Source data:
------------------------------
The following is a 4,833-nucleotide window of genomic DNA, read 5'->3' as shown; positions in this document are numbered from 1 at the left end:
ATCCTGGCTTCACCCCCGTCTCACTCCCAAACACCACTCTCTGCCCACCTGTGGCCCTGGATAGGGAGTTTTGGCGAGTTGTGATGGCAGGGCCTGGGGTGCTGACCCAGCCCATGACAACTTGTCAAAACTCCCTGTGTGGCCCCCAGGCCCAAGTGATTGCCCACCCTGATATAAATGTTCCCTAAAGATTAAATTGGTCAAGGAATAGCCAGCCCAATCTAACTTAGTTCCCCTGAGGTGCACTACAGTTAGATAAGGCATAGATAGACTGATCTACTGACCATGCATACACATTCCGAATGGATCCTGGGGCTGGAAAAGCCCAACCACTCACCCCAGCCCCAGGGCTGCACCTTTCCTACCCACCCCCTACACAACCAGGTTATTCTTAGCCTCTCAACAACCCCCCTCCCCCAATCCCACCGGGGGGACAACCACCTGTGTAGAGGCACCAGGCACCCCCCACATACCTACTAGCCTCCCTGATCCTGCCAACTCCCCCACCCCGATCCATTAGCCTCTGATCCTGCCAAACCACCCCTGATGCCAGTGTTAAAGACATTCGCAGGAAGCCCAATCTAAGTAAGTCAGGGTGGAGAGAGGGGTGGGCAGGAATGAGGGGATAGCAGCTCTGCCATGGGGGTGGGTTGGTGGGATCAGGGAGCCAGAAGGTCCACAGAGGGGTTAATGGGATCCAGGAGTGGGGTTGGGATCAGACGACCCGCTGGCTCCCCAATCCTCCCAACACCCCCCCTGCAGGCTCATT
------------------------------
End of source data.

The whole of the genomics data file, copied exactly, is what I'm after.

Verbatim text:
The following is a 4,833-nucleotide window of genomic DNA, read 5'->3' as shown; positions in this document are numbered from 1 at the left end:
ATCCTGGCTTCACCCCCGTCTCACTCCCAAACACCACTCTCTGCCCACCTGTGGCCCTGGATAGGGAGTTTTGGCGAGTTGTGATGGCAGGGCCTGGGGTGCTGACCCAGCCCATGACAACTTGTCAAAACTCCCTGTGTGGCCCCCAGGCCCAAGTGATTGCCCACCCTGATATAAATGTTCCCTAAAGATTAAATTGGTCAAGGAATAGCCAGCCCAATCTAACTTAGTTCCCCTGAGGTGCACTACAGTTAGATAAGGCATAGATAGACTGATCTACTGACCATGCATACACATTCCGAATGGATCCTGGGGCTGGAAAAGCCCAACCACTCACCCCAGCCCCAGGGCTGCACCTTTCCTACCCACCCCCTACACAACCAGGTTATTCTTAGCCTCTCAACAACCCCCCTCCCCCAATCCCACCGGGGGGACAACCACCTGTGTAGAGGCACCAGGCACCCCCCACATACCTACTAGCCTCCCTGATCCTGCCAACTCCCCCACCCCGATCCATTAGCCTCTGATCCTGCCAAACCACCCCTGATGCCAGTGTTAAAGACATTCGCAGGAAGCCCAATCTAAGTAAGTCAGGGTGGAGAGAGGGGTGGGCAGGAATGAGGGGATAGCAGCTCTGCCATGGGGGTGGGTTGGTGGGATCAGGGAGCCAGAAGGTCCACAGAGGGGTTAATGGGATCCAGGAGTGGGGTTGGGATCAGACGACCCGCTGGCTCCCCAATCCTCCCAACACCCCCCCTGCAGGCTCATT